“[People] naively believed that communism thinks that everybody is equal,” Krenz said. “At first, [the Soviets] were a godsend, because they liberated us … [but] we never knew they were going to stay. In 1948, they had a rigged election and the Hungarian Communists and Soviets took over, and then the real terror came.”

Krenz and her mother fled Hungary in 1957, eventually settling in Venezuela, where she stayed for seven years before relocating to New York City in 1964.

But even 12 years removed from the end of the war, and now in Venezuela, “anti-Semitism continued” while the memories of the war and Holocaust still weighed heavily on them both, especially her mother.

“My mother’s fear was constant and hysteric,” she said. “She never recovered from [those] years … She relived it, telling me every single little detail. It was scary because her eyes became like they weren’t seeing me, like they were in the distance somewhere.”

Krenz eventually moved to Boulder in 1968 to take classes at the University of Colorado, still dealing with the trauma of the past.

“I was 27 years old and living in Boulder, Colorado, before I dared to tell a non-Jew that I was Jewish,” she said.

From the first word out of her mouth to when she finished her talk, Krenz spoke to the audience from a position of deep care and a simple necessity to tell of her experiences.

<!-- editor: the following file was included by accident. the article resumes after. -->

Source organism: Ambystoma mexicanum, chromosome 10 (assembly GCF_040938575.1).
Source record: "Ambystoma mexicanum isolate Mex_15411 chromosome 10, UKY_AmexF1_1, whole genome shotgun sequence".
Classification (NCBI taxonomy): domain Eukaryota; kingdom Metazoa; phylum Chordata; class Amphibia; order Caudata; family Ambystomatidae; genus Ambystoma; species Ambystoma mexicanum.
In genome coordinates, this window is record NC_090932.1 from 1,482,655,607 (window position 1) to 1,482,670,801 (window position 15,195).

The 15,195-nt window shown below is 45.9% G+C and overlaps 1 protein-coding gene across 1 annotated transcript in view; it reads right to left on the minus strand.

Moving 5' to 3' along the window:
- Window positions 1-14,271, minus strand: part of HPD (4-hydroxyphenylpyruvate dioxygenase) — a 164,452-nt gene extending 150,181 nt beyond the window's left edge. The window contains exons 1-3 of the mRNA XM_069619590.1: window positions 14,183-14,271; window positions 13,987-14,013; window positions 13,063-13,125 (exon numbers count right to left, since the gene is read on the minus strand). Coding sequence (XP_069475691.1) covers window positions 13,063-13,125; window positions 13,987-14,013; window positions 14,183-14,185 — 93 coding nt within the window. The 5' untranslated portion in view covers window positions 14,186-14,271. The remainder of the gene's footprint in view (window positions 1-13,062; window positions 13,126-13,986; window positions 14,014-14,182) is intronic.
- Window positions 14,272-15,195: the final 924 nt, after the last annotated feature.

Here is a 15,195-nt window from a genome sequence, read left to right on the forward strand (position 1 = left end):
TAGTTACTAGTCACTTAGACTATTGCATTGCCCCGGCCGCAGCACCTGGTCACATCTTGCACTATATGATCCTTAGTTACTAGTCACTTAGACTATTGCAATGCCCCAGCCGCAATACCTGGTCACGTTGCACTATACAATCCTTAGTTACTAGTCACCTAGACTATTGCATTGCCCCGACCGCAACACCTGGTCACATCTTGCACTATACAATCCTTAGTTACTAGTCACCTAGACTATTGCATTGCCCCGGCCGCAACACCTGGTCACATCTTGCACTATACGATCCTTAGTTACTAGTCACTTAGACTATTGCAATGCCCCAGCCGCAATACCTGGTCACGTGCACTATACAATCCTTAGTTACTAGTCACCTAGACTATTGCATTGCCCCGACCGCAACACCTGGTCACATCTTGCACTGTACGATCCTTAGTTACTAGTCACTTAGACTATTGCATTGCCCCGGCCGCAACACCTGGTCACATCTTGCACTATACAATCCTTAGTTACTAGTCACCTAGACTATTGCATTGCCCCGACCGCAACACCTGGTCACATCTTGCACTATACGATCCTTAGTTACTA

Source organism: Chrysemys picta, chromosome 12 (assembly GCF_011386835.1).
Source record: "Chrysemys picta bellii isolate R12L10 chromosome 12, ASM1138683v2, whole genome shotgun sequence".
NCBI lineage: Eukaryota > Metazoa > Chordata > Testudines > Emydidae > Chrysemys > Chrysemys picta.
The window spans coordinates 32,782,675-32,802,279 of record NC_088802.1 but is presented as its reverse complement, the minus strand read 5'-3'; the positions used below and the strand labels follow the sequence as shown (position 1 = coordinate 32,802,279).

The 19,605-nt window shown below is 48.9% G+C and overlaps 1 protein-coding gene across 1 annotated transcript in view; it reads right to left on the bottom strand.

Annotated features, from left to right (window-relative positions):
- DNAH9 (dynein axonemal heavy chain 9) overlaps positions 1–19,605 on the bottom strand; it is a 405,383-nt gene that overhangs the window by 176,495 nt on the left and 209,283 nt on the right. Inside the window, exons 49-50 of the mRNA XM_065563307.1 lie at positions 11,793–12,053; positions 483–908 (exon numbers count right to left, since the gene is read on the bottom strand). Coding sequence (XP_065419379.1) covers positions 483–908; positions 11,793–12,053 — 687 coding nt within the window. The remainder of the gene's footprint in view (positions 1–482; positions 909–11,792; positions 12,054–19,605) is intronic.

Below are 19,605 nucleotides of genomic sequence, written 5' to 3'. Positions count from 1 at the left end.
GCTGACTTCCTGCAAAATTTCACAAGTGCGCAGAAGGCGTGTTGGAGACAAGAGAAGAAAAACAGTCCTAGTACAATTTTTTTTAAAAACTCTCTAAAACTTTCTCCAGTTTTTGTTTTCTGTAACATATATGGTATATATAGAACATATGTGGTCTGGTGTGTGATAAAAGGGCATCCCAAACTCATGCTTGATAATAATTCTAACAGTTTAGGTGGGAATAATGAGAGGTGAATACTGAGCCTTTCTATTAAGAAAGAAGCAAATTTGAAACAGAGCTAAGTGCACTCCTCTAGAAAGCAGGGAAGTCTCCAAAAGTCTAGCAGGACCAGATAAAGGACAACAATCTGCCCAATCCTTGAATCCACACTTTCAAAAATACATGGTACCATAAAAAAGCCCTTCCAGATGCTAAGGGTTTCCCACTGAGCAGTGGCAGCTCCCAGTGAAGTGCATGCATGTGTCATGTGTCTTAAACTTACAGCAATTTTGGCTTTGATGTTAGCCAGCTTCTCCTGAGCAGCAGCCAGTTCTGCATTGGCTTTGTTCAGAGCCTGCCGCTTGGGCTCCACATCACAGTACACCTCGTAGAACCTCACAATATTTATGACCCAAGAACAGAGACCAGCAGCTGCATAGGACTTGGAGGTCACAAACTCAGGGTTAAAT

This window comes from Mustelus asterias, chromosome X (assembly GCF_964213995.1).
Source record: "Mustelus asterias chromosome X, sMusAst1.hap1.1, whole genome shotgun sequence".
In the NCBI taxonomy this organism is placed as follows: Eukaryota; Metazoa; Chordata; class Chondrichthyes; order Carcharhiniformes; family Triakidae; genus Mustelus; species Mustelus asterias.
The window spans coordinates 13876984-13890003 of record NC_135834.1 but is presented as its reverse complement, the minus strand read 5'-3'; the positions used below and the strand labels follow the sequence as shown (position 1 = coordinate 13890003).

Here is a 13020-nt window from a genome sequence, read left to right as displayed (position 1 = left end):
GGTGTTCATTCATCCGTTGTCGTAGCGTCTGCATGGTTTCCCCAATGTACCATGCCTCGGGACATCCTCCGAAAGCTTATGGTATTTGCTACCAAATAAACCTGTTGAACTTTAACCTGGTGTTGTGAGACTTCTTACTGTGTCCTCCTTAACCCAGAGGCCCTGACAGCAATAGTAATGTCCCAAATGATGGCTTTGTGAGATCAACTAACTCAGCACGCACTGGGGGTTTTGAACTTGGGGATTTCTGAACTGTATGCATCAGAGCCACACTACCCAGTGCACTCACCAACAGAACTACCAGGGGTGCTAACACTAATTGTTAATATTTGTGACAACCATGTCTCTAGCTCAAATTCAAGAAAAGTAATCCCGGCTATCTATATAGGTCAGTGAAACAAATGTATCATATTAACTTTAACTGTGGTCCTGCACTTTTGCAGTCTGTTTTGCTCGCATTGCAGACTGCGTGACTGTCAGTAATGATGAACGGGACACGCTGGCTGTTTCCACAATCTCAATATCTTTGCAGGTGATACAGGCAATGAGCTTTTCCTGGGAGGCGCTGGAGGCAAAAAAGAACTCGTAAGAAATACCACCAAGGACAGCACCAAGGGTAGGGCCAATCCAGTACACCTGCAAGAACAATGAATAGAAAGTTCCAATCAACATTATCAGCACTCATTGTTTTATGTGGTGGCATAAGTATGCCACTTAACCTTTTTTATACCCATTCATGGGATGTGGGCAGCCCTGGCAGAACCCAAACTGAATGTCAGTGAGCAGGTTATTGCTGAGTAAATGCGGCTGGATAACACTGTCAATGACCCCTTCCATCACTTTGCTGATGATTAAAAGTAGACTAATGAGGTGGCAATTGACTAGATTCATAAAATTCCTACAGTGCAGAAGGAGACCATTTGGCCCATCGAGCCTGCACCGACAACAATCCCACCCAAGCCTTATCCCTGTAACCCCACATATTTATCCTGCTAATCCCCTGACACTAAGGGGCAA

“All Holocaust survivors have to tell our stories before we are all too old and die,” she said after wrapping up her panel.

When all was said and done, and Krenz had completed an impromptu meet and greet with audience members, admirers of her talk and members of the Jewish faith, alike, she was approached by one final person; one final member of the audience had stuck around to ask a quick but sincere question.

“Do you still believe in God?” Krenz was asked.

“If I didn’t believe in God, I would have to believe in humanity,” she replied without hesitation.

Contact CU Independent Managing Editor Justin Guerriero at justin.guerriero@colorado.edu and follow him on Twitter@TheHungry_Hippo.

Justin Guerriero

Justin Guerriero is a senior managing editor for the CUI from Pittsburgh, PA, who fell in love with the mountains upon touring CU Boulder for the first time prior to his freshman year. He studies broadcast production with minors in history and communication. Follow him on Twitter @TheHungry_Hippo